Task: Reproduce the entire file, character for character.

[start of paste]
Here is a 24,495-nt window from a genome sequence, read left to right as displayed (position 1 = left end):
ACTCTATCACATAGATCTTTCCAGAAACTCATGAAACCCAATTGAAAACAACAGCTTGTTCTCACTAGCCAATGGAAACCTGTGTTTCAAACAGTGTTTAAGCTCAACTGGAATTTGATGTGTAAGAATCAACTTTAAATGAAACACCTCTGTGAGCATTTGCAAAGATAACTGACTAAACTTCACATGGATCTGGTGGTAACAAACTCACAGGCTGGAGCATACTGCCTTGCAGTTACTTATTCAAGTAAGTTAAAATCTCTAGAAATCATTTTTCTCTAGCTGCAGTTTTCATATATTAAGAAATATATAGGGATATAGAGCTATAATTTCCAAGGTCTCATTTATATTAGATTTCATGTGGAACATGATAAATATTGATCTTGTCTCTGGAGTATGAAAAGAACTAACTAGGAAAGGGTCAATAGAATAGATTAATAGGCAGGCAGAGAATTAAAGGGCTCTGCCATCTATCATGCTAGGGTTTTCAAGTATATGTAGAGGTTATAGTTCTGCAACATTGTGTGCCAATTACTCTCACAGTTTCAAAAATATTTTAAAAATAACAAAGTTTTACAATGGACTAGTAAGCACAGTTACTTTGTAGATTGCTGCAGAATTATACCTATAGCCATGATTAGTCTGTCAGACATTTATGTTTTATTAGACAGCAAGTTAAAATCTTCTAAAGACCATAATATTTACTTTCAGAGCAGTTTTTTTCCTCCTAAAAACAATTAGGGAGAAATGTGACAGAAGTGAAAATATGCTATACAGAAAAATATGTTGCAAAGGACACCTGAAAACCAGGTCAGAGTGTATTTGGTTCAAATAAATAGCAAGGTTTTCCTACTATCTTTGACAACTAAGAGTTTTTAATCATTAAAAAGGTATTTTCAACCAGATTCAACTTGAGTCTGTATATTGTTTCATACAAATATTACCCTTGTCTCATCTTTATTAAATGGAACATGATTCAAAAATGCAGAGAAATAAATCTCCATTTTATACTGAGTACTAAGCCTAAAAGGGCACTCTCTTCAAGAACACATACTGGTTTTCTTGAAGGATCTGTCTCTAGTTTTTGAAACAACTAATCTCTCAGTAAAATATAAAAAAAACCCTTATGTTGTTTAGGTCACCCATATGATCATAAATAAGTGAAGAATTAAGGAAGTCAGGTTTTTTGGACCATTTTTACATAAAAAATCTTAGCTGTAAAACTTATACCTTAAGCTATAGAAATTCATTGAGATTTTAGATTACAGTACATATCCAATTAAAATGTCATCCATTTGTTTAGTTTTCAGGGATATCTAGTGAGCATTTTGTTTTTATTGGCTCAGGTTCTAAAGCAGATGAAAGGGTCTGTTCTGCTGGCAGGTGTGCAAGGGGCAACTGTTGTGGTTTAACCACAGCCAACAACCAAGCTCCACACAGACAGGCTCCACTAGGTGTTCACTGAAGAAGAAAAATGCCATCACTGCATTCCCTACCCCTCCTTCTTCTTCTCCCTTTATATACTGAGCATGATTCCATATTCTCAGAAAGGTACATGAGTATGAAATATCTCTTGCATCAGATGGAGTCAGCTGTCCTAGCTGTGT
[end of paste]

Here is a 24,495-nt window from a genome sequence, read left to right as displayed (position 1 = left end):
ACTCTATCACATAGATCTTTCCAGAAACTCATGAAACCCAATTGAAAACAACAGCTTGTTCTCACTAGCCAATGGAAACCTGTGTTTCAAACAGTGTTTAAGCTCAACTGGAATTTGATGTGTAAGAATCAACTTTAAATGAAACACCTCTGTGAGCATTTGCAAAGATAACTGACTAAACTTCACATGGATCTGGTGGTAACAAACTCACAGGCTGGAGCATACTGCCTTGCAGTTACTTATTCAAGTAAGTTAAAATCTCTAGAAATCATTTTTCTCTAGCTGCAGTTTTCATATATTAAGAAATATATAGGGATATAGAGCTATAATTTCCAAGGTCTCATTTATATTAGATTTCATGTGGAACATGATAAATATTGATCTTGTCTCTGGAGTATGAAAAGAACTAACTAGGAAAGGGTCAATAGAATAGATTAATAGGCAGGCAGAGAATTAAAGGGCTCTGCCATCTATCATGCTAGGGTTTTCAAGTATATGTAGAGGTTATAGTTCTGCAACATTGTGTGCCAATTACTCTCACAGTTTCAAAAATATTTTAAAAATAACAAAGTTTTACAATGGACTAGTAAGCACAGTTACTTTGTAGATTGCTGCAGAATTATACCTATAGCCATGATTAGTCTGTCAGACATTTATGTTTTATTAGACAGCAAGTTAAAATCTTCTAAAGACCATAATATTTACTTTCAGAGCAGTTTTTTTCCTCCTAAAAACAATTAGGGAGAAATGTGACAGAAGTGAAAATATGCTATACAGAAAAATATGTTGCAAAGGACACCTGAAAACCAGGTCAGAGTGTATTTGGTTCAAATAAATAGCAAGGTTTTCCTACTATCTTTGACAACTAAGAGTTTTTAATCATTAAAAAGGTATTTTCAACCAGATTCAACTTGAGTCTGTATATTGTTTCATACAAATATTACCCTTGTCTCATCTTTATTAAATGGAACATGATTCAAAAATGCAGAGAAATAAATCTCCATTTTATACTGAGTACTAAGCCTAAAAGGGCACTCTCTTCAAGAACACATACTGGTTTTCTTGAAGGATCTGTCTCTAGTTTTTGAAACAACTAATCTCTCAGTAAAATATAAAAAAAACCCTTATGTTGTTTAGGTCACCCATATGATCATAAATAAGTGAAGAATTAAGGAAGTCAGGTTTTTTGGACCATTTTTACATAAAAAATCTTAGCTGTAAAACTTATACCTTAAGCTATAGAAATTCATTGAGATTTTAGATTACAGTACATATCCAATTAAAATGTCATCCATTTGTTTAGTTTTCAGGGATATCTAGTGAGCATTTTGTTTTTATTGGCTCAGGTTCTAAAGCAGATGAAAGGGTCTGTTCTGCTGGCAGGTGTGCAAGGGGCAACTGTTGTGGTTTAACCACAGCCAACAACCAAGCTCCACACAGACAGGCTCCACTAGGTGTTCACTGAAGAAGAAAAATGCCATCACTGCATTCCCTACCCCTCCTTCTTCTTCTCCCTTTATATACTGAGCATGATTCCATATTCTCAGAAAGGTACATGAGTATGAAATATCTCTTGCATCAGATGGAGTCAGCTGTCCTAGCTGTGT